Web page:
About Sherwood Forest
Centuries in the making, the legend of Sherwood continues to grow, with every generation adding to its legacy.
Today, the forest is a magical destination for everyone who wants to enjoy this beautiful ancient woodland and the diverse flora and fauna that lives here. It is also, of course, home to the enduring legend of Robin Hood. For the 350,000 people who come to Sherwood Forest each year, we seek to make every one of those visits just a little bit magical…
Here you’ll find 375 hectares in our part of the National Nature Reserve, which is home to hundreds of species of bird, insect, mammal, fungi, tree and plant. Wooded for centuries, and once part of a vast royal hunting ground, Sherwood’s a unique place to visit, boasting hundreds of ancient oaks thriving here for more than 500 years, including the legendary Major Oak, estimated to be around 1,000 years old.
Robin Hood – Sherwood’s legend
Sherwood Forest has, for centuries, conjured up visions of its most famous resident – Robin Hood. At the heart of Sherwood’s legend, Robin and his merry men defend the rights of the poor, fool the law and hide out in amongst the forest’s famous oaks – a legend that has constantly adapted since the late medieval age, but has always endured. Tales of Robin Hood and his heroic acts still bring an air of magic to the woodlands he is said to have roamed. Maybe he still does…
Who lives here?
Apart from the legend of Robin Hood? Amongst many other wonderful things, the jewel in our crown is the collection of ancient oaks – almost 1,000 of them, making this the biggest and best place to find these trees in Europe.
There’s also some amazing invertebrate species and birds like the lesser spotted woodpecker and tree pipit. All of this, and the fact that it’s one of the best surviving examples of oak-birch woodland in the UK, make Sherwood a Site of Special Scientific Interest (SSSI) and a Special Area of Conservation (SAC) protected under European law. As a unique habitat, much of what thrives here is rarely seen outside the forest, and even here some of our more elusive species are hard to spot, making sightings all the more exciting and memorable.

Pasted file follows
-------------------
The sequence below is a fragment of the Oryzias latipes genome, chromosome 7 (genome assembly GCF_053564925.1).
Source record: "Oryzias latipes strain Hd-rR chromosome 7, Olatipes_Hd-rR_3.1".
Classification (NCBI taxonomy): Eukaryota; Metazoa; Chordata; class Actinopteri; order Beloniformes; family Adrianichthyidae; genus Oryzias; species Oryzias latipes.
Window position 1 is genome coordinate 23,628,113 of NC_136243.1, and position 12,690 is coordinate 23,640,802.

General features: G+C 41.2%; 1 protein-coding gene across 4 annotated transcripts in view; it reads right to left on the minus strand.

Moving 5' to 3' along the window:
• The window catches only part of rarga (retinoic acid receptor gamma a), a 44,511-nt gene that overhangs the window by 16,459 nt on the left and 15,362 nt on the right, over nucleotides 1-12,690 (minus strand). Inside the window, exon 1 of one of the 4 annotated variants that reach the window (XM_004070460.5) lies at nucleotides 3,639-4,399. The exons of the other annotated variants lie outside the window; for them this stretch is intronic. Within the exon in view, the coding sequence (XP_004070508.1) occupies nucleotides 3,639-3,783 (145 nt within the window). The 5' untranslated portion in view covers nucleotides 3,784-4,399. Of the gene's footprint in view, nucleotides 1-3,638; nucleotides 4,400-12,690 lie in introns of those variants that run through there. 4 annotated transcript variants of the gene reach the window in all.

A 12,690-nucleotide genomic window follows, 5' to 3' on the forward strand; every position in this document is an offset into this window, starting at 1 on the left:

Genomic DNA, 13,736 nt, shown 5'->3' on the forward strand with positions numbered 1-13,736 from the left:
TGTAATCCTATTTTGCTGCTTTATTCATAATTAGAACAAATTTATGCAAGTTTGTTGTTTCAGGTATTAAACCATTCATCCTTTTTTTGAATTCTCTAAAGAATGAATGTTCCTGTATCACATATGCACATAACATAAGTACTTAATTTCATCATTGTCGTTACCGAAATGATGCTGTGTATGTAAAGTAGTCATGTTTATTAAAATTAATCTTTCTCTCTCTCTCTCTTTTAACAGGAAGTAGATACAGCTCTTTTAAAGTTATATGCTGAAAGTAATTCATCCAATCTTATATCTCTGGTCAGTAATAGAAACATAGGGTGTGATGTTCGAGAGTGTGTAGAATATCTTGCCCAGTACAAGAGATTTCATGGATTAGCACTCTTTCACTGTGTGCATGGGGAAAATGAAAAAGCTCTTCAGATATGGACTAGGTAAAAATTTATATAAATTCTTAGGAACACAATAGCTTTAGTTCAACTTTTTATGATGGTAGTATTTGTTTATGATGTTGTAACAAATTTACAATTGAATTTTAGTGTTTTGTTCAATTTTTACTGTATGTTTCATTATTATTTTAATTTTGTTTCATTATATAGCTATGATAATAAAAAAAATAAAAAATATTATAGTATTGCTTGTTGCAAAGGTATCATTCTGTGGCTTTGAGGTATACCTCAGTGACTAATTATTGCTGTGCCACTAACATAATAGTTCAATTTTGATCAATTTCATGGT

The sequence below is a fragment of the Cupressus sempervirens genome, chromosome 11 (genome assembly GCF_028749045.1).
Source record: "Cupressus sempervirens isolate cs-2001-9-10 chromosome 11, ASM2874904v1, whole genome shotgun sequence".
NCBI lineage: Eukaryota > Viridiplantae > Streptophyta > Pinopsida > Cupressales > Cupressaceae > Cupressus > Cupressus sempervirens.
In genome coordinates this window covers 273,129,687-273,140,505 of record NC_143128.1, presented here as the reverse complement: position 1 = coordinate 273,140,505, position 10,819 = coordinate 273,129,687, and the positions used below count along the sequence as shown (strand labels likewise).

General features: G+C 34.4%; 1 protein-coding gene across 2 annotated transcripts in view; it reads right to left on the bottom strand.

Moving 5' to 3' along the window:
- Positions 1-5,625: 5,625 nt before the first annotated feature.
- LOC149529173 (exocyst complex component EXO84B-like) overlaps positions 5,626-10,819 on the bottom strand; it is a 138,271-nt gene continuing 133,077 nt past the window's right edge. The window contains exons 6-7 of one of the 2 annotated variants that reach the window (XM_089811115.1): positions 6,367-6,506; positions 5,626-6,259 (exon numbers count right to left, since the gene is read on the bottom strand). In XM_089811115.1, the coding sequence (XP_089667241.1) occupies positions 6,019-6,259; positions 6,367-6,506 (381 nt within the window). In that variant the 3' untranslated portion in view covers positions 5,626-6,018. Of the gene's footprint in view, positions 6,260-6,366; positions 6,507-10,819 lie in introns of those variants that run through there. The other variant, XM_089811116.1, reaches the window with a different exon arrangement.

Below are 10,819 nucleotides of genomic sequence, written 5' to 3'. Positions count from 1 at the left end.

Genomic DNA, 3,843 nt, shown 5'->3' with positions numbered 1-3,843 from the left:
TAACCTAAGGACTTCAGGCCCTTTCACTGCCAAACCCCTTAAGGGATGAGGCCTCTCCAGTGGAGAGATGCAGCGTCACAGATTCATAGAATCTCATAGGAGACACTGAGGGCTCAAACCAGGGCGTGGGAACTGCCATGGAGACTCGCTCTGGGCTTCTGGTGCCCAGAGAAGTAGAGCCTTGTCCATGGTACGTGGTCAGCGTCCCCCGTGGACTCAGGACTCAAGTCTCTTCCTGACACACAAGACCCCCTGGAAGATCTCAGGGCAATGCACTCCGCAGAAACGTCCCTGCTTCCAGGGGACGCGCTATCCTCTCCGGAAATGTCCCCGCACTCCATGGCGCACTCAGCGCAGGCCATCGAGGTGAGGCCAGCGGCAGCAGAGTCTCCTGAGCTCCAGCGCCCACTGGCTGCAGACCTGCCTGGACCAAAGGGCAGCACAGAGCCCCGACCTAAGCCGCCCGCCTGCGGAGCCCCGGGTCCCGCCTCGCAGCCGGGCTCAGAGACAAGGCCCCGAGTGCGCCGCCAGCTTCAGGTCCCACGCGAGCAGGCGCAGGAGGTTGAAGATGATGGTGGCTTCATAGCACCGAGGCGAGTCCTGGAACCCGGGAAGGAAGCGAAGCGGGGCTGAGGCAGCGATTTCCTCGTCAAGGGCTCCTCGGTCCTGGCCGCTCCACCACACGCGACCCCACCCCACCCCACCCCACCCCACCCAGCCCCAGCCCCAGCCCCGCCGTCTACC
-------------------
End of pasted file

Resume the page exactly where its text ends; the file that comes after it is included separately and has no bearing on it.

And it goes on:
Plans for the future of the forest
In 2015, the RSPB was selected by Nottinghamshire County Council to manage the Sherwood Forest site, a country park at the time, on behalf of, and in partnership with them. Other partners include The Sherwood Forest Trust, Thoresby Estate and The Woodland Trust. Together with a shared goal, this team will protect, conserve and enhance the ecology of the forest, promote this magical place to a national and international audience, and enrich the experience of visitors, who will continue to be able to enjoy the forest for free.
Restoring the former visitor centre site
Currently, we are carrying out the restoration of the old visitor centre site. This includes removing the old buildings and car parks very sensitively, to avoid any damage to the nearby trees, some of which are more than 500 years old. This is a Special Area of Conservation and also a Site of Special Scientific Interest – designations given to areas of real natural importance. Our ancient oak trees need greater protection, which is why the visitor centre had to be relocated away from the forest. The proximity of the old buildings, the car parks and the volume of visitors was all having a detrimental effect on the trees.
Once cleared, from April 2019, our conservation team will then begin work on restoring the site to wood pasture, with some heathland and acid grassland, typical of how it would once have looked – maybe even how Robin Hood would have remembered it! This will help create new homes for wildlife as well as four acres of extra forest for our visitors to explore and enjoy!
You can find out more in our latest news stories.